In a 1989 survey talk, I predicted that two new journals devoted to computational geometry would appear within a decade. My prediction was realized in under two years, with the publication of the *International Journal of Computational Geometry and Applications,* edited by D. T. Lee, and *Computational Geometry: Theory and Applications,* the journal under review. This journal mentions “theory” in its title, while Lee’s journal does not, and one might therefore expect a slight separation between the two along the theory-applications continuum.

The first issue of this journal contains four papers ranging in scope from pure theory to practical theory.

Avis, Erdoös, and Pach

The first paper, by Avis, Erdoös, and Pach, contributes to our understanding of the difficult combinatorics of distinct distances determined by a set of points, an area initiated and extensively explored by Erdoös. Four points on a line usually determine (* *^{4}_{2} = 6 ) distinct distances, but four equally spaced points only determine three distinct distances. One would expect most four-element subsets of a large set to determine six distances, even if the set is highly regular. A typical result from this paper confirms and quantifies this intuition: as *n* tends to infinity, almost all *k*-element subsets of *n* points in the plane determine (* *^{k}_{2} ) distinct distances, if *k* is small relative to *n*: *k = o ( n*^{ 17} ).

de Berg

The second paper, by de Berg, studies orthogonal (or rectilinear) link distance in an orthogonal polygon: the minimum number of horizontal and vertical segments in a path connecting a pair of points, in a polygon itself composed entirely of horizontal and vertical edges. His results hinge on an extension of Chazelle’s polygon-cutting theorem to the orthogonal world: an orthogonal polygon with weighted vertices can be cut in two with a horizontal or vertical chord so that the weight of each piece is at most *¾* of the total. This theorem leads (among other results) to an algorithm for computing the orthogonal link diameter in *O ( n* log* n )* time for an orthogonal polygon of *n* vertices.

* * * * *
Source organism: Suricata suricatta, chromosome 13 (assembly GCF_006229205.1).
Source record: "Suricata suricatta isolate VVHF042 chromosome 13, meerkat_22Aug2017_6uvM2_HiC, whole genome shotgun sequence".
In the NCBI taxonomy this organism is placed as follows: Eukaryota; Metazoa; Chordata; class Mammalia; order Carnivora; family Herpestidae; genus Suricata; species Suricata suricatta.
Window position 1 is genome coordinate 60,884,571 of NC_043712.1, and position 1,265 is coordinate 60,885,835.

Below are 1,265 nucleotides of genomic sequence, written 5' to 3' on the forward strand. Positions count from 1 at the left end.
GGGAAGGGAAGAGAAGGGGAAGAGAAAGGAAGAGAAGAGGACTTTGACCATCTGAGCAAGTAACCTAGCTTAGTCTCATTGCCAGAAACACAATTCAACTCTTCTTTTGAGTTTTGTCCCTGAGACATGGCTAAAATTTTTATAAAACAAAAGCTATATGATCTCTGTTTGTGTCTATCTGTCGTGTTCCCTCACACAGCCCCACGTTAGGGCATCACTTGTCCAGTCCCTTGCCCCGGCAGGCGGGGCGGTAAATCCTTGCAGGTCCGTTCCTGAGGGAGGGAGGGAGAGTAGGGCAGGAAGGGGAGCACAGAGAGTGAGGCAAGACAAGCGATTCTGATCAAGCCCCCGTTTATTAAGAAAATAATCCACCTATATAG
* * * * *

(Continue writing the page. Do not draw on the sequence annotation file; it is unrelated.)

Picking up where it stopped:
Overmars and Sharir

In the third paper, Overmars and Sharir show how to merge visibility maps efficiently. Visibility maps are subdivisions of a viewing window into regions within which only one object is visible, computed by object-space hidden surface removal algorithms. Merging of maps is useful, for example, in animation, where the map of the environment is fixed and a moving object map needs to be interleaved with the environment map. Perhaps more important, map merging is a step toward a truly output-size sensitive hidden surface algorithm, one dependent more on *k*, the size of the output visibility map, than on *n*, the size of the input. For example, Overmars and Sharir obtain an algorithm for hidden surface removal for a scene of *n* disjoint unit spheres that requires *O ( ( n + k )* log^{ 2}* n )* time, considerably better than the naïve *O ( n*^{ 2} ) algorithm.

Seidel

The final paper in this issue, by Seidel, offers a simple and fast randomized polygon triangulation algorithm. Chazelle’s breakthrough discovery of an *O ( n )* deterministic algorithm settled the theoretical issue, but practical algorithms that approach the theoretical speed achievements have remained elusive. Seidel’s algorithm is remarkably simple: insert the edges of the polygon into a simple “trapezoidation” data structure in random order, and every once in a while ( log** n* times), update some information in the structure. The result is an *O ( n* log** n )* expected-time algorithm that avoids divide-and-conquer, complex data structures, and other implementation hurdles.